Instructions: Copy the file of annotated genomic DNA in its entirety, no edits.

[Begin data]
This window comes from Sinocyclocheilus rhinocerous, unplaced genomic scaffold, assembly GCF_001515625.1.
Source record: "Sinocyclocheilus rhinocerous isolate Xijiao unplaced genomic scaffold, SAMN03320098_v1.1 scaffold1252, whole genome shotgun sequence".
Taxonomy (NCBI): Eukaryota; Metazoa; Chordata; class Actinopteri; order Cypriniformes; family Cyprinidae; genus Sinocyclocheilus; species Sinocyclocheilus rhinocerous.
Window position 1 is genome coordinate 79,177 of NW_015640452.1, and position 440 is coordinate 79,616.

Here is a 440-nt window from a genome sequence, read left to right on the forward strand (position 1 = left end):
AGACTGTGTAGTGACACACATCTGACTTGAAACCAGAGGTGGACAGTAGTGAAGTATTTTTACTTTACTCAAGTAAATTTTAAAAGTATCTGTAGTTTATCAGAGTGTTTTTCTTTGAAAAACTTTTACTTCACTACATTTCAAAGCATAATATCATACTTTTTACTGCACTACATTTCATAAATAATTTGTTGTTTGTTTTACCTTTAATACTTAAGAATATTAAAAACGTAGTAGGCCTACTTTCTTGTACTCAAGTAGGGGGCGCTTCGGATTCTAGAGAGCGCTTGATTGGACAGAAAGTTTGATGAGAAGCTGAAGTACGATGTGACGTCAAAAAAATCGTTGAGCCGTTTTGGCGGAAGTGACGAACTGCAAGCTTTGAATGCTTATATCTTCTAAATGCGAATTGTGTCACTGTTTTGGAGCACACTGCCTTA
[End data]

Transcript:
This window comes from Sinocyclocheilus rhinocerous, unplaced genomic scaffold, assembly GCF_001515625.1.
Source record: "Sinocyclocheilus rhinocerous isolate Xijiao unplaced genomic scaffold, SAMN03320098_v1.1 scaffold1252, whole genome shotgun sequence".
Taxonomy (NCBI): Eukaryota; Metazoa; Chordata; class Actinopteri; order Cypriniformes; family Cyprinidae; genus Sinocyclocheilus; species Sinocyclocheilus rhinocerous.
Window position 1 is genome coordinate 79,177 of NW_015640452.1, and position 440 is coordinate 79,616.

Here is a 440-nt window from a genome sequence, read left to right on the forward strand (position 1 = left end):
AGACTGTGTAGTGACACACATCTGACTTGAAACCAGAGGTGGACAGTAGTGAAGTATTTTTACTTTACTCAAGTAAATTTTAAAAGTATCTGTAGTTTATCAGAGTGTTTTTCTTTGAAAAACTTTTACTTCACTACATTTCAAAGCATAATATCATACTTTTTACTGCACTACATTTCATAAATAATTTGTTGTTTGTTTTACCTTTAATACTTAAGAATATTAAAAACGTAGTAGGCCTACTTTCTTGTACTCAAGTAGGGGGCGCTTCGGATTCTAGAGAGCGCTTGATTGGACAGAAAGTTTGATGAGAAGCTGAAGTACGATGTGACGTCAAAAAAATCGTTGAGCCGTTTTGGCGGAAGTGACGAACTGCAAGCTTTGAATGCTTATATCTTCTAAATGCGAATTGTGTCACTGTTTTGGAGCACACTGCCTTA